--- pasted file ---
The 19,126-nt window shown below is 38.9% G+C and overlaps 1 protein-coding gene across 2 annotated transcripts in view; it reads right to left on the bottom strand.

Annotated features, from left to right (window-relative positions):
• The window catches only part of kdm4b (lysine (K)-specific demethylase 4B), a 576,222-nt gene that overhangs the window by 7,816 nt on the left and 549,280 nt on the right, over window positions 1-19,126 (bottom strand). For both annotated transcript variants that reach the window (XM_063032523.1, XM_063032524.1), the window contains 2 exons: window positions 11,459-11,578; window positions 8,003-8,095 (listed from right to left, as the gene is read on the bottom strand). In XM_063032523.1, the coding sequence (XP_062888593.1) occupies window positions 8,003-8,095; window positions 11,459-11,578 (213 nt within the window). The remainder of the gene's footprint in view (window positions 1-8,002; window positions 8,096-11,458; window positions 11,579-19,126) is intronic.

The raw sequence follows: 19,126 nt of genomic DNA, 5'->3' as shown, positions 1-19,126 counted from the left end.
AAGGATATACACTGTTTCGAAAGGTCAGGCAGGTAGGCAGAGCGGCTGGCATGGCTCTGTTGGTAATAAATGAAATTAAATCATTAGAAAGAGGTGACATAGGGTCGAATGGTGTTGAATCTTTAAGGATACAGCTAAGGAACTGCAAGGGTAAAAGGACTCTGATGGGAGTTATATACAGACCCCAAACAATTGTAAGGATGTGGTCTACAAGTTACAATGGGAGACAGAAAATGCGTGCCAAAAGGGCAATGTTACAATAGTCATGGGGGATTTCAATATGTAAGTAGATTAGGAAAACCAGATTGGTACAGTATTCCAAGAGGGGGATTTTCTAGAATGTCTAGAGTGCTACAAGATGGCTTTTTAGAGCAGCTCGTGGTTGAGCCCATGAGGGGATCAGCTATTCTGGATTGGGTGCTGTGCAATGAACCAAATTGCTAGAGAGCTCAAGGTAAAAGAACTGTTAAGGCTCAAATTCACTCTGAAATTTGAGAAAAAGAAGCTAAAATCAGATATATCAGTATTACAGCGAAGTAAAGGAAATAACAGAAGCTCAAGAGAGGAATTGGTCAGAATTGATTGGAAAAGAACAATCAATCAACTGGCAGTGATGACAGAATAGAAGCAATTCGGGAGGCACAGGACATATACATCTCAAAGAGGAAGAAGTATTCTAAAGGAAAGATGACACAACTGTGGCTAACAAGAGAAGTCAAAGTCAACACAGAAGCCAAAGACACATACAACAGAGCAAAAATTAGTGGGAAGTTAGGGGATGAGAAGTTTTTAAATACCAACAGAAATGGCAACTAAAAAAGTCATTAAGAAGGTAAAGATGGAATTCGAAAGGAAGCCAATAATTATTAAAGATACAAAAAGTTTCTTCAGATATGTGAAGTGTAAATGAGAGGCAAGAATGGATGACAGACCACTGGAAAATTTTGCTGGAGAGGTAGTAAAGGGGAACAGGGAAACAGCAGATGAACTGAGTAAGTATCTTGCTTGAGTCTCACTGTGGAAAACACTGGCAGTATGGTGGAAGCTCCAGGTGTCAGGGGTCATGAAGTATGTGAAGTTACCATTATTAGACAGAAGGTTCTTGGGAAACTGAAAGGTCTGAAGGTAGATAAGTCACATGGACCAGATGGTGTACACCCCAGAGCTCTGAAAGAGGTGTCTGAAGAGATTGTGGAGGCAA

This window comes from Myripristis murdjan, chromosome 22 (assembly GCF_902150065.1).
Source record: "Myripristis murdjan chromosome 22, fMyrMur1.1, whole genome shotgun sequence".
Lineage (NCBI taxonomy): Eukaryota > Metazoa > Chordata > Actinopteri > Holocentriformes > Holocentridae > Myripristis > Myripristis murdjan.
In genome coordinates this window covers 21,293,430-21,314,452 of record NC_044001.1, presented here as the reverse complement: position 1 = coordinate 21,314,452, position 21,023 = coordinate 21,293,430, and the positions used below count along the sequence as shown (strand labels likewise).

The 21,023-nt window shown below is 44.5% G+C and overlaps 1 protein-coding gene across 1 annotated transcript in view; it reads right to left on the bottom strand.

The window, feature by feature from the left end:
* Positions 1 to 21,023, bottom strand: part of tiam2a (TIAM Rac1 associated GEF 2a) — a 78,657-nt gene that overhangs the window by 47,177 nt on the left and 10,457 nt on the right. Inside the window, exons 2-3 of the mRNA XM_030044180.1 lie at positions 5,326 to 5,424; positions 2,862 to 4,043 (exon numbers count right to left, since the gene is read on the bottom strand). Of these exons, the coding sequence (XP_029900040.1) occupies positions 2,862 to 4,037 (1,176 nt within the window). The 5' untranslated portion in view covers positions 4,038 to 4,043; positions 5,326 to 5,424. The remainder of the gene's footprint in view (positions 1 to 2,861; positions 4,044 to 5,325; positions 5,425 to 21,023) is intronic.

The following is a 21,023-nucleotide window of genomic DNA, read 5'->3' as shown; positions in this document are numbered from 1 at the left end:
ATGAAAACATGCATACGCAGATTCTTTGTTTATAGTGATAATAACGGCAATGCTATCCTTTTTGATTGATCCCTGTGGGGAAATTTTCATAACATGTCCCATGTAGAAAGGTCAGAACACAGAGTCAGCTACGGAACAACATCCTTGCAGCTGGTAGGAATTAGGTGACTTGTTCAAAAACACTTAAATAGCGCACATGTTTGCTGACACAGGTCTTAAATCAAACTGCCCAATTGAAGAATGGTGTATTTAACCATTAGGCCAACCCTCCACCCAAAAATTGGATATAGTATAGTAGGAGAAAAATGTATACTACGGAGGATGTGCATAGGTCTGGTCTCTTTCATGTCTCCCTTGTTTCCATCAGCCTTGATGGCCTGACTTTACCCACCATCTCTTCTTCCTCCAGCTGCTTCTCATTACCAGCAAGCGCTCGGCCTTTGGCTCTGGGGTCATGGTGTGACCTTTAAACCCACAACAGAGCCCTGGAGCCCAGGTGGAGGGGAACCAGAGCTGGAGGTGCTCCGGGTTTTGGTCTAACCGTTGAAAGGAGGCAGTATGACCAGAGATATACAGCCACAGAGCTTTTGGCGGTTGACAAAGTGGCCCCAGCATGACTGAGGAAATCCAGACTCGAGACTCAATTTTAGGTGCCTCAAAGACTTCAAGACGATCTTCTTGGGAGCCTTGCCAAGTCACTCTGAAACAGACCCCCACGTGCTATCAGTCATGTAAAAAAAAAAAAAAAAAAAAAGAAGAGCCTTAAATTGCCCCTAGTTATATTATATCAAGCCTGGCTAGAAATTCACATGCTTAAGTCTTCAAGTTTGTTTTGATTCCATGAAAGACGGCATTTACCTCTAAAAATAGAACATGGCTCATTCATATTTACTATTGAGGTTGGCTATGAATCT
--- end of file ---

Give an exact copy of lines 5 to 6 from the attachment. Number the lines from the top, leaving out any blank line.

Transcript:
AAGGATATACACTGTTTCGAAAGGTCAGGCAGGTAGGCAGAGCGGCTGGCATGGCTCTGTTGGTAATAAATGAAATTAAATCATTAGAAAGAGGTGACATAGGGTCGAATGGTGTTGAATCTTTAAGGATACAGCTAAGGAACTGCAAGGGTAAAAGGACTCTGATGGGAGTTATATACAGACCCCAAACAATTGTAAGGATGTGGTCTACAAGTTACAATGGGAGACAGAAAATGCGTGCCAAAAGGGCAATGTTACAATAGTCATGGGGGATTTCAATATGTAAGTAGATTAGGAAAACCAGATTGGTACAGTATTCCAAGAGGGGGATTTTCTAGAATGTCTAGAGTGCTACAAGATGGCTTTTTAGAGCAGCTCGTGGTTGAGCCCATGAGGGGATCAGCTATTCTGGATTGGGTGCTGTGCAATGAACCAAATTGCTAGAGAGCTCAAGGTAAAAGAACTGTTAAGGCTCAAATTCACTCTGAAATTTGAGAAAAAGAAGCTAAAATCAGATATATCAGTATTACAGCGAAGTAAAGGAAATAACAGAAGCTCAAGAGAGGAATTGGTCAGAATTGATTGGAAAAGAACAATCAATCAACTGGCAGTGATGACAGAATAGAAGCAATTCGGGAGGCACAGGACATATACATCTCAAAGAGGAAGAAGTATTCTAAAGGAAAGATGACACAACTGTGGCTAACAAGAGAAGTCAAAGTCAACACAGAAGCCAAAGACACATACAACAGAGCAAAAATTAGTGGGAAGTTAGGGGATGAGAAGTTTTTAAATACCAACAGAAATGGCAACTAAAAAAGTCATTAAGAAGGTAAAGATGGAATTCGAAAGGAAGCCAATAATTATTAAAGATACAAAAAGTTTCTTCAGATATGTGAAGTGTAAATGAGAGGCAAGAATGGATGACAGACCACTGGAAAATTTTGCTGGAGAGGTAGTAAAGGGGAACAGGGAAACAGCAGATGAACTGAGTAAGTATCTTGCTTGAGTCTCACTGTGGAAAACACTGGCAGTATGGTGGAAGCTCCAGGTGTCAGGGGTCATGAAGTATGTGAAGTTACCATTATTAGACAGAAGGTTCTTGGGAAACTGAAAGGTCTGAAGGTAGATAAGTCACATGGACCAGATGGTGTACACCCCAGAGCTCTGAAAGAGGTGTCTGAAGAGATTGTGGAGGCAA

This window comes from Myripristis murdjan, chromosome 22 (assembly GCF_902150065.1).